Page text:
For months, date nights in Idaho for Rebecca Schroeder and her husband consisted of knocking on doors and standing on porches advocating for Medicaid expansion.

The grassroots effort, which involved hundreds of statewide participants, gathered 60,000 signatures, qualifying it for the state ballot. In November 2018, Medicaid expansion in Idaho was approved by 61% of voters. Today, more than 80,000 additional low-income Idahoans have health care coverage under Medicaid because of those efforts.

“It has probably been the best thing to happen in Idaho in decades,” Schroeder, executive director of Reclaim Idaho, which led the effort, told The Nation’s Health.

map of states that have expanded medicaid

Expanding Medicaid through a public initiative process has been a successful strategy in states represented by governors or lawmakers who oppose expansion. In 2017, Maine voters were the first to bypass politicians and approve expansion. One year later, Nebraska and Utah passed it on mid-term ballots.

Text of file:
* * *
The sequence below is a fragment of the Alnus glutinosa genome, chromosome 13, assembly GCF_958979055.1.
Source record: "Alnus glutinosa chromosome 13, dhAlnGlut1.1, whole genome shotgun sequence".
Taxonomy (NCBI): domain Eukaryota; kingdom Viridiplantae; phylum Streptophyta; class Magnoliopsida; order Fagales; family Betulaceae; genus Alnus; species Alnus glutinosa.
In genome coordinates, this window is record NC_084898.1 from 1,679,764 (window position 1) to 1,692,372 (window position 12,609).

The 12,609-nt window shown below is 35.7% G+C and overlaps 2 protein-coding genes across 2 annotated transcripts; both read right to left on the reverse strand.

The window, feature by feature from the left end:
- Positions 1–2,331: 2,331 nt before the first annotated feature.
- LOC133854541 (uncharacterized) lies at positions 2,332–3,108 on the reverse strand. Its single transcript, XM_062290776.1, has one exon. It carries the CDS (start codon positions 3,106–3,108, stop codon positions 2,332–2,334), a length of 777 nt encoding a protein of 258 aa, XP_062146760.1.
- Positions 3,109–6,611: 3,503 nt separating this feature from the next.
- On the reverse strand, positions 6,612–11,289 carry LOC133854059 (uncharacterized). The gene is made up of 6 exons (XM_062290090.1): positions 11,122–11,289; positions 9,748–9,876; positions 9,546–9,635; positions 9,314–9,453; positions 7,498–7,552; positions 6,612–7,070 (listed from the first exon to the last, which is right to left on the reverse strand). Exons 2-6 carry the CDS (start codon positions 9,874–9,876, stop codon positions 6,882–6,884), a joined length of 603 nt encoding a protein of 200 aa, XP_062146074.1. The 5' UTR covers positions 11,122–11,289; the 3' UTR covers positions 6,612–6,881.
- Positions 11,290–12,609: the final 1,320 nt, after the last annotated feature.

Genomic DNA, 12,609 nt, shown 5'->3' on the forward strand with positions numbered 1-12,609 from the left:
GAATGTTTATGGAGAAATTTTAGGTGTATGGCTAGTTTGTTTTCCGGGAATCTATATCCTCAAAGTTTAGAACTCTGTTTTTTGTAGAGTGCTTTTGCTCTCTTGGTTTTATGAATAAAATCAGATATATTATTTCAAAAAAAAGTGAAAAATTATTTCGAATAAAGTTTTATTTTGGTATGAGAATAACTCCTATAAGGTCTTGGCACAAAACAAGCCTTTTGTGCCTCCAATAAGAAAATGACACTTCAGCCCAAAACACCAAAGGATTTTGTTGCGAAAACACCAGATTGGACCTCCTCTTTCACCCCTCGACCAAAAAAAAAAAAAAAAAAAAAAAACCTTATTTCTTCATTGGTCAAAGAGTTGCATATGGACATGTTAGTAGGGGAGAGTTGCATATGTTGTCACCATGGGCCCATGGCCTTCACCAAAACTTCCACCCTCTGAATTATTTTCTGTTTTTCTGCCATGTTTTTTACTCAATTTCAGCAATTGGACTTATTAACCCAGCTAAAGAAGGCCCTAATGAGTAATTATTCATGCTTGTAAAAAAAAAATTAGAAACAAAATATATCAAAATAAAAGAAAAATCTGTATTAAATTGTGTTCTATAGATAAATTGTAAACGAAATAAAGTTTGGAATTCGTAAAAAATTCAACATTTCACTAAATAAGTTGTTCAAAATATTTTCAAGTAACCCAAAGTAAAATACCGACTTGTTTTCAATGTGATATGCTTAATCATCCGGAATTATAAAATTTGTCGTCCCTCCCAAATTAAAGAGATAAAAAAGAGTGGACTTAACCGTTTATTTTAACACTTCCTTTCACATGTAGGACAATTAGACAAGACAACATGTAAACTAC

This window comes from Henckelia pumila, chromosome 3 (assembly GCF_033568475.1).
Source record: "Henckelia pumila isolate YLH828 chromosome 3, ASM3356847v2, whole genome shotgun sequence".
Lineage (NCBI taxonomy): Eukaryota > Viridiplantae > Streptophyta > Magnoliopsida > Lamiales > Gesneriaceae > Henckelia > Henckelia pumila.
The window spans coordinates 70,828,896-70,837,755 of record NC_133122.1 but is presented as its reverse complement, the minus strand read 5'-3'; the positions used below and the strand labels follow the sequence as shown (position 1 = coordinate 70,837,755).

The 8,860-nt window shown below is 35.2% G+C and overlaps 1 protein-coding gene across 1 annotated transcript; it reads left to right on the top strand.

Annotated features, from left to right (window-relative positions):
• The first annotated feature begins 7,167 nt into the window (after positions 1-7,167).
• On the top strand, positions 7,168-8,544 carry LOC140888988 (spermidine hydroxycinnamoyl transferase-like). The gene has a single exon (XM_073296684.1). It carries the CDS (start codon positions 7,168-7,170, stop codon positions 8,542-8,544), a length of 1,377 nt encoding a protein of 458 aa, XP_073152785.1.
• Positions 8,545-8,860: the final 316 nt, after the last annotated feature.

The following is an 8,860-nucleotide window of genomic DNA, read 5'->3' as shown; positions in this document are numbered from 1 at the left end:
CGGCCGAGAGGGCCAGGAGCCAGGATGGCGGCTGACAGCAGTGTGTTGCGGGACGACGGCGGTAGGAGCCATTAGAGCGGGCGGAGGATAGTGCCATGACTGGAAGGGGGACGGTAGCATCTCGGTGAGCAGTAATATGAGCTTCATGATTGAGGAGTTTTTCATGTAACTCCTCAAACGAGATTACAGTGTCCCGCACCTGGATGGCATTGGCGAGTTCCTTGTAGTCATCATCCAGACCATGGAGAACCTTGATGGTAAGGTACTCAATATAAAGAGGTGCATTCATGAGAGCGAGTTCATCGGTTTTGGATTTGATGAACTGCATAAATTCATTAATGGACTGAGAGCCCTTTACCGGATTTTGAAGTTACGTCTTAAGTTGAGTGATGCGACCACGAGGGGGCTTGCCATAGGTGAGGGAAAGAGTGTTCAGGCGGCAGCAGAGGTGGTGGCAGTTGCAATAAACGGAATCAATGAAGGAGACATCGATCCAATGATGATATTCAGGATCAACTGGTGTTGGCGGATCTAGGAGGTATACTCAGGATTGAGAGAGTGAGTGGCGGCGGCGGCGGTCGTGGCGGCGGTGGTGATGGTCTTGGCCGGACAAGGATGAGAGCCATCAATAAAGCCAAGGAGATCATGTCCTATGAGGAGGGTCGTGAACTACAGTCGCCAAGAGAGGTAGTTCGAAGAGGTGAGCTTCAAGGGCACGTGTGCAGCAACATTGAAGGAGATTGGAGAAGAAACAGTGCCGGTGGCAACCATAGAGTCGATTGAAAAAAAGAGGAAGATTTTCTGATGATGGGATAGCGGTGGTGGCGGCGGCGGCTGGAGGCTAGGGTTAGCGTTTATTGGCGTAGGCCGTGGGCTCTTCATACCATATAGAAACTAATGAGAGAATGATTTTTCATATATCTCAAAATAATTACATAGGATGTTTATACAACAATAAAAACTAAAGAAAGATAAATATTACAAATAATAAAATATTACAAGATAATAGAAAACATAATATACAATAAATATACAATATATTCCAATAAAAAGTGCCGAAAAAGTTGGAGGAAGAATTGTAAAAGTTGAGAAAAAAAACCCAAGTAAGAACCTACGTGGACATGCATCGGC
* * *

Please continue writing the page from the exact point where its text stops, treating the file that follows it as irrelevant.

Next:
The trend has continued this year. In July, a slim majority of Oklahoma voters said “yes” on the primary ballot, leaving only 13 states that have not expanded Medicaid since the Affordable Care Act went into effect in 2010. Missouri residents were planning to vote in August on whether to expand the program, and advocates in Florida plan to place it on the mid-term ballot for 2022. Expansion is also being debated in Kansas and Texas.

“Hopefully, we provided some inspiration for folks who are still waiting on politicians to do the right thing,” Amber England, campaign manager of Oklahoma Yes on 802, told The Nation’s Health a few days after the 802 ballot measure passed by 6,500 votes. Over 200,000 additional low-income Oklahomans will qualify for Medicaid when the expansion goes into effect in summer 2021.

Continue reading this story from the September 2020 issue of The Nation's Health.

Graphic by Aaron Warnick, The Nation's Health